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CAPE TOWN: Our insider’s guide to St James

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Because it is viewed as a holiday destination St James on the rocky False Bay shoreline has more buy-to-let opportunities rather than properties for sale.

 It is connected to the city by railway and close to Constantia medical and educational institutions.

The village feel, quaint roads and alleys, tennis on the community court, buying from fishmonger Sylvia at the harbour, friendly people and ever-changing scenery are some of the features which make it special.

Thankfully, Danger Beach and Kalk Bay Beach next door is now better known for its protection from the notorious south-easter, the tidal pool and idyllic body-surfing conditions – perfect for families.

“We’ve been in St James since 2005 and have enjoyed every moment,” says resident Peter Flanagan.

Moreover, proximity to the sea ensures a balmy climate.

“Although we have travelled extensively, we would not swop what we have here for anywhere else. The village feel, quaint roads and alleys, tennis at the community court, buying fish from fishmonger Sylvia at the harbour, friendly people and ever-changing scenery are among the features that make it so special.”

Stone-hewn public stairways are a common sight in St James. Picture: Jason Boud/African News Agency (ANA)

The coming of the railway line from Cape Town, eventually ending in Simon’s Town in 1890, encouraged residential development along the False Bay coast.

“Although it’s a small community, there is a charm and uniqueness about it that makes St James a sought-after suburb in which to reside,” says Heather Cape, area specialist with Greeff Christie’s International Real Estate.

“It has a small-village feel, is far enough away from Cape Town CBD to escape and unwind, yet it’s close enough to enjoy the benefits of tapping into city living if that’s what you want.”

Only about 10 minutes from Constantia, home to excellent medical and educational institutions, it also offers stunning sunrises over False Bay.

St James Beach near Muizenberg is home to a tidal pool and cluster of picturesquely colourful bathing boxes. Picture: Henk Kruger/African News Agency (ANA)

According to Lightstone, about 88% of residents are 50 years or older. Many bought properties when approaching retirement and there are several well-known golden oldie homes. Interestingly though, 51% of recent buyers are under 50.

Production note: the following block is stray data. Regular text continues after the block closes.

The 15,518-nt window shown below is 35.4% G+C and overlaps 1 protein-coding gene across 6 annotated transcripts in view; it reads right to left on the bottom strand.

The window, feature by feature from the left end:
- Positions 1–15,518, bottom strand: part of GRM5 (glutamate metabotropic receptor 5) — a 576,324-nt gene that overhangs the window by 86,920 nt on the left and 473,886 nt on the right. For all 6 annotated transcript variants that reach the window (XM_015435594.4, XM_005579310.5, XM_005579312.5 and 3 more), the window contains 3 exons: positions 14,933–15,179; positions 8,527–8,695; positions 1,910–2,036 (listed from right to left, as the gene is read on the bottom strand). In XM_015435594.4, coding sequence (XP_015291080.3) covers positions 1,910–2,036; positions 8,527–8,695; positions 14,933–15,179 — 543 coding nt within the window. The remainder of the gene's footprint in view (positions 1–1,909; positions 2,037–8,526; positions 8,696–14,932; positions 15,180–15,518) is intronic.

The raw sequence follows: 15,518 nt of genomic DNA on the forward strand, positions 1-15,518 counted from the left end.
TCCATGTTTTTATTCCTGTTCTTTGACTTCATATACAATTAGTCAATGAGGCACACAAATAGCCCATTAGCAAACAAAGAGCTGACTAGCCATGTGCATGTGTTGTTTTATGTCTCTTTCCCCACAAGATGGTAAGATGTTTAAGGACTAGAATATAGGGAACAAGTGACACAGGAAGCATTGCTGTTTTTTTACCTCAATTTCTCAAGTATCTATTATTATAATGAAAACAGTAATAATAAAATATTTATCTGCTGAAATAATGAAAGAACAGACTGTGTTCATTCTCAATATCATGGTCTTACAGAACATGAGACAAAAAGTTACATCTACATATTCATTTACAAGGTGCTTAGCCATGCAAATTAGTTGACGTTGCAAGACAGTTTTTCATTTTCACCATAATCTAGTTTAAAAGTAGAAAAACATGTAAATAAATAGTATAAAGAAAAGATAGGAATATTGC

St James, which has just 302 properties, has the rocky shoreline as one boundary and Boyes Drive on the Muizenberg mountains as another.

“Few properties change hands in this desirable precinct; only nine in 2019, just off the peak of 15 in 2015,” says Cape. “As is the case in the national residential market, prices are under pressure. One apartment in St James took 75 days to sell and was almost R300000 off its original listing price.”

Of four freehold properties to sell in 2019, the average price was just above R9million; five sectional title units averaged R2.4m.

An aerial view of St James from Boyes Drive. Picture: Jason Boud/African News Agency (ANA)

Rents are healthy, depending on the property’s features. They begin at R10000 a month and can climb as high as R60000.

“Land is at a premium for developments. Lightstone shows no land sales for the past 10 years. However, because St James is perceived to be a holiday destination there are great buy- to-let opportunities.”

St James is clearly one of the jewels of the False Bay property crown; it is served by the railway line connecting the CBD and Simon’s Town, has easy access to safe beaches for the family, and enjoys a secluded position from the Cape Doctor. The cuisine on offer is extensive.

Peter Flanagan’s favourite things to do

The village feel, quaint roads and alleys, tennis on the community court, buying from fishmonger Sylvia at the harbour, friendly people and ever-changing scenery are some of the features which make it special. – Peter and Sue Flanagan Picture: Supplied

1 Outdoors

There’re a couple of child-friendly hiking trails behind St James starting at Ou Kraal on Boyes Drive. The walks are easy and offer views to die for. They’re free of course, so once you’re finished, go for a swim at Dalebrook and then you can use the money you saved to have a drink and a meal at one of many watering holes along the seafront.

Access to Danger Beach is via this tunnel under the railway line. Picture: Cindy Waxa/African News Agency (ANA)

2 Eat

The Olympia Cafe offers great food along with its laid-back atmosphere. If you’re lucky you may be invited to a private table in the kitchen with the owner; 021 788 6396. If it’s thin-based pizza you’re looking for, Satori is a good choice. It also offers wheelchair access; 021 788 1123

3 Drink

What was first established as a council pavilion and tearoom almost 80 years ago has since transformed into the Brass Bell restaurant. Set in one of the most scenic spots on the False Bay coast – it’s almost surrounded by the sea – there’s a variety of bars and food offerings. Often there’s live music at weekends too; 021 788 5455

4 Shop

OhSo BoHo offers carefully curated arts and crafts from local and other African countries. The fabrics used for the clothing and scarves are AZO-free – a method of using non-carcinogenic dyes – and the sterling silver jewellery on offer is unique; 021 709 0309


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